I wait like the plants for longer days so I can again see the rate of growth...
Getting bigger and feeding well... I have seen a slow down in the growth but I have this down to falling temps and light levels (still growing on windowsill). I just hope it doesn't get too clod for them but from what I have been told they are somewhat bomb proof.
As you can see the little springtails have little chance, they are deep in the moss but from time to time must come up and get stuck in the tentacles.
Getting there... as you can see in a short time my seedlings have a forth leaf. This is somewhat of a shock to me as light levels are low at the moment and my house isn't the warmest. For windowsil growning I am more than happy with how well they are coming along.
One of the things I was told was they CPs are slow to grow... Well the little D. capensis is shooting up. I have no idea if it is because they have sprintails to eat or just quick growing but now the first of them has its second full leaf. As you can see in the image it is still clutching its first dinner and has another open leaf just waiting for the next to jump in, there is also the third leaf already poking up. To me this is fast,
I wish I could get a good image of my little seedling and its prey as I am shocked at the speed that it is digesting it.
In less than 48 hours my little plant has turned this soft bodied hexapoda into mush. It is most seen at the point where the plant has the unfortunate creature in its grasp. The body has turned from a bright white colour to a brownish hue and is much thinner. I can not be sure that part of this is not down to the normal decomposition but the speed at which it is happening and the fact the it is more pronounced at the points of contact with the plant lends itself to the fact the the plant can consume something at a speed I didn't think it was capable of.
A bit of a panic as I look in on my little mirco world this morning as I see one of the little seedlings has got itself a sprintail, now tis wouldn't worry me too much as they eat dead and rotting plant matter but in the tiny trap of my Drosera it looked HUGE! IT did cross my mind to find a pin and with the help of a strong lens to remove the springtail. I thought better of it as I'd most likely damage the plant in trying to remove it.
Happy to see looking at it again about an hour later all the little tentacle wrapped tightly around its first feed. It could have bitten off more than it could chew but it is making a good go at taking it down. What a week first healthy seedlings, first leaf with dew and now first feed.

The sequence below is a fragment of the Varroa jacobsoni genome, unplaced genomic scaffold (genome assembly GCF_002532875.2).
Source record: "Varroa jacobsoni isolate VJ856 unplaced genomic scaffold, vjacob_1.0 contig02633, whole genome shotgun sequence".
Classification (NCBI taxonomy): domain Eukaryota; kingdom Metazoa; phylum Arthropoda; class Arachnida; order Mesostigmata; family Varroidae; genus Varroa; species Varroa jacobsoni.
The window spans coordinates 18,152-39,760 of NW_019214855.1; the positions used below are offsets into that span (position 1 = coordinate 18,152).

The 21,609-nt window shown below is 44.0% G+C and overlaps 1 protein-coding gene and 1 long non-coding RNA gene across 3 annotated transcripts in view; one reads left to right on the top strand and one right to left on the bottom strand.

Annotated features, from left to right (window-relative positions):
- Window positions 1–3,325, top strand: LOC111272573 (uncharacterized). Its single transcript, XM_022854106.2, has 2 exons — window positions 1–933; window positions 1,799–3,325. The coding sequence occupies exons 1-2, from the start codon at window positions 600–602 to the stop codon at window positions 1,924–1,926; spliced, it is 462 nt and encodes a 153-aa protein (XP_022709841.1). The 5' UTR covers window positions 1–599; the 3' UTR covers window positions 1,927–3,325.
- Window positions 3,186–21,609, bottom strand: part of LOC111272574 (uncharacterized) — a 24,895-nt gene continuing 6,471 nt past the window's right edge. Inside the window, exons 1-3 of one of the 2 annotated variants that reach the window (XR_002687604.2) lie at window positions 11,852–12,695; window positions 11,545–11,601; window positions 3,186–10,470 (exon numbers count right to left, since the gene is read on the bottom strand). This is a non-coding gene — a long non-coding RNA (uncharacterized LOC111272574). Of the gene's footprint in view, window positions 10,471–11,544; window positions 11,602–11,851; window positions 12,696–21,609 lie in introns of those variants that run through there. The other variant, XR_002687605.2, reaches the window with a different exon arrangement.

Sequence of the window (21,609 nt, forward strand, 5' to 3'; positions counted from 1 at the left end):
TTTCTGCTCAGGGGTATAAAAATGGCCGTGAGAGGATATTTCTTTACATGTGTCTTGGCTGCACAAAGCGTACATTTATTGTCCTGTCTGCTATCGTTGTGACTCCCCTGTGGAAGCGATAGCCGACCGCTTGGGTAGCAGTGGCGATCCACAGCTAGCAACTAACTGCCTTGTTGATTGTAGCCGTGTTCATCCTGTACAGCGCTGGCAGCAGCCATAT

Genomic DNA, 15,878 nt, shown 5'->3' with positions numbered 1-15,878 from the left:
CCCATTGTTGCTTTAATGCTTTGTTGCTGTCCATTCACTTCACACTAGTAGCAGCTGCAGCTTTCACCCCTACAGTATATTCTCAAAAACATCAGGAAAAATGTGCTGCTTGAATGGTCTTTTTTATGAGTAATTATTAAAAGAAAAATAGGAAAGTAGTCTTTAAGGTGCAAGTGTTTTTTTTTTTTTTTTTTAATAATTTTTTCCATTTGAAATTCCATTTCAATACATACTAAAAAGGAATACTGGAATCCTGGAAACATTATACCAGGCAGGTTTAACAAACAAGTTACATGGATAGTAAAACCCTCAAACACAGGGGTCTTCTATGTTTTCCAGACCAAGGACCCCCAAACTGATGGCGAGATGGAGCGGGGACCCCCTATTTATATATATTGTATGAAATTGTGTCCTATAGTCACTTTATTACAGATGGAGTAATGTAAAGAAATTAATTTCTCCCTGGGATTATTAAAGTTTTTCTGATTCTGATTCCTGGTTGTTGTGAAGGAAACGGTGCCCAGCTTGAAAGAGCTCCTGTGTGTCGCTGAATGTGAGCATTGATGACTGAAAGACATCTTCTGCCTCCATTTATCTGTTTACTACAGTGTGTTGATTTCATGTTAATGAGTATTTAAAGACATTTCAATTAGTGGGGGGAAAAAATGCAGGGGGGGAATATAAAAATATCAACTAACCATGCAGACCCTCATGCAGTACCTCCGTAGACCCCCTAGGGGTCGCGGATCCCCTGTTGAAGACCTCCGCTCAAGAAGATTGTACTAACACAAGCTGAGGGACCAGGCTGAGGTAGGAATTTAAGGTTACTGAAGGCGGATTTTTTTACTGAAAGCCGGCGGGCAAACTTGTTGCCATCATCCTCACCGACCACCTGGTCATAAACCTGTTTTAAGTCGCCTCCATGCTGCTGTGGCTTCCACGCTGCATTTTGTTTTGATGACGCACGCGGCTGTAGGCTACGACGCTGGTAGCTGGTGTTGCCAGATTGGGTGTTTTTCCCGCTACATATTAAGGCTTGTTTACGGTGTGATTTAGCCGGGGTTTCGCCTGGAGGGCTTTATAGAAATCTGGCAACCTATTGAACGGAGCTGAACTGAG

*Fuzzy* image is the best I could of the plant with prey when the tentacles had not yet responded to the food.
Well after the failed attempt to grow D. capensis (typical) on cotton wool and getting very weak looking seedlings I have started again this time with Sphagnum flexuosum. A little in a pot and seeds sprinkled on top and bingo, from ten seed I have six strong looking seedlings that have just started to show the first little red dots of true leaves. At the moment all the little tentacles are closed in to the middle of the leaf giving the look of a closed fist with red nail polish on.
As i say they are growing on sphagnum that I am sure is alive but looks like it is slow growing and the new buds are coming up clear, not green?!? Well in any case the little plants look to have taken to it well. I can see a few tiny roots but hard to see as in the folds of the sphagnum. I put down the low germination rate down to the fact that some of the seeds fell deep into the moss and so haven't had enough light.
Fingers crossed I will have six good plants but at this point one would be a 100% increase in my success rate.
Well so begins my descent into carnivorous plant madness... I’m starting out with ten Sarracenia alata seed. Sounds harmless enough but I have been informed that this is more than enough to have this addiction take hold. I have seven in the fridge sitting moist waiting for the days to get a little longer (long time) I really should get some lighting rigs but well I’m starting from the bottom up and my girlfriend will kill me if I do. I already have some long term plans such as.
Large bog garden. This will take some convincing of the gf as will mean losing a fifth of the lawn. Plus she is sure it will be swarming with mozzies
Terrarium. Again some convincing as she will be sure to think I’m filling with crawling life, poison tree frogs and other cute but deadly things.
It is not that I don’t have a free reign to do as I will, just after letting a few things escape in the house I have to clear things that come in, much like customs.
While not being new to gardening and horticulture this will be my first time growing cps. Before now my obsession has been with the more toxic plants that crop up in the uk. Garden is filling up with Digitalis and such and all of them look to attract a huge amount of insect life and I’m thinking the bog garden can be the little dark side of paradise. Also working out how to plant some Giant Gunnera around the bog without it ripping through any membrane, seeds are on standby with many others for this more primal corner of the garden.